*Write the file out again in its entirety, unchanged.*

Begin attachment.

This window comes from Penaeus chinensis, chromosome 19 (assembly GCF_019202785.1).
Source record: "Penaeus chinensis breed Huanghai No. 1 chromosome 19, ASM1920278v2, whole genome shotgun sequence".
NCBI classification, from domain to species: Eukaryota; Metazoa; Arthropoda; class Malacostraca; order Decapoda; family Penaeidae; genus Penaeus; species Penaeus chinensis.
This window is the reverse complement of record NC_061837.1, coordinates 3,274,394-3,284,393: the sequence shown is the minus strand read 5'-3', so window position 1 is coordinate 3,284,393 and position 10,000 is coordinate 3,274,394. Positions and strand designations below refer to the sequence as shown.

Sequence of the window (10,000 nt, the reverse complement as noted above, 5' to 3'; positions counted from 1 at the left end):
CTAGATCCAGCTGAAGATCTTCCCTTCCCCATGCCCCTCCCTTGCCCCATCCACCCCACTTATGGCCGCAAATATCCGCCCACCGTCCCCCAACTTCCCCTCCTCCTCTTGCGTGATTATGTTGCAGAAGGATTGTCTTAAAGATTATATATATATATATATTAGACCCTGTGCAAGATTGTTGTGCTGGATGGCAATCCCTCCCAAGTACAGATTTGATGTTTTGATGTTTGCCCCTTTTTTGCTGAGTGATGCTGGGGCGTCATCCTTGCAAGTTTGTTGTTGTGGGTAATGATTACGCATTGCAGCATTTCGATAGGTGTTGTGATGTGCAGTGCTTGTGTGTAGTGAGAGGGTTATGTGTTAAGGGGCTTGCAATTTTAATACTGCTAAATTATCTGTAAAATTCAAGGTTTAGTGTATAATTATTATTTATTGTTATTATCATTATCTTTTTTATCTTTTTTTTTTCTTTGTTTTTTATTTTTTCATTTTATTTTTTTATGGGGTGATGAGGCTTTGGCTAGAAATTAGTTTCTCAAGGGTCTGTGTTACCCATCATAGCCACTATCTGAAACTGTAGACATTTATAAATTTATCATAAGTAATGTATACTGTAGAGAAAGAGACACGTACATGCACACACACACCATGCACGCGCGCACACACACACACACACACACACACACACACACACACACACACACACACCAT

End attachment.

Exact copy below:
This window comes from Penaeus chinensis, chromosome 19 (assembly GCF_019202785.1).
Source record: "Penaeus chinensis breed Huanghai No. 1 chromosome 19, ASM1920278v2, whole genome shotgun sequence".
NCBI classification, from domain to species: Eukaryota; Metazoa; Arthropoda; class Malacostraca; order Decapoda; family Penaeidae; genus Penaeus; species Penaeus chinensis.
This window is the reverse complement of record NC_061837.1, coordinates 3,274,394-3,284,393: the sequence shown is the minus strand read 5'-3', so window position 1 is coordinate 3,284,393 and position 10,000 is coordinate 3,274,394. Positions and strand designations below refer to the sequence as shown.

Sequence of the window (10,000 nt, the reverse complement as noted above, 5' to 3'; positions counted from 1 at the left end):
CTAGATCCAGCTGAAGATCTTCCCTTCCCCATGCCCCTCCCTTGCCCCATCCACCCCACTTATGGCCGCAAATATCCGCCCACCGTCCCCCAACTTCCCCTCCTCCTCTTGCGTGATTATGTTGCAGAAGGATTGTCTTAAAGATTATATATATATATATATTAGACCCTGTGCAAGATTGTTGTGCTGGATGGCAATCCCTCCCAAGTACAGATTTGATGTTTTGATGTTTGCCCCTTTTTTGCTGAGTGATGCTGGGGCGTCATCCTTGCAAGTTTGTTGTTGTGGGTAATGATTACGCATTGCAGCATTTCGATAGGTGTTGTGATGTGCAGTGCTTGTGTGTAGTGAGAGGGTTATGTGTTAAGGGGCTTGCAATTTTAATACTGCTAAATTATCTGTAAAATTCAAGGTTTAGTGTATAATTATTATTTATTGTTATTATCATTATCTTTTTTATCTTTTTTTTTTCTTTGTTTTTTATTTTTTCATTTTATTTTTTTATGGGGTGATGAGGCTTTGGCTAGAAATTAGTTTCTCAAGGGTCTGTGTTACCCATCATAGCCACTATCTGAAACTGTAGACATTTATAAATTTATCATAAGTAATGTATACTGTAGAGAAAGAGACACGTACATGCACACACACACCATGCACGCGCGCACACACACACACACACACACACACACACACACACACACACACACACACCAT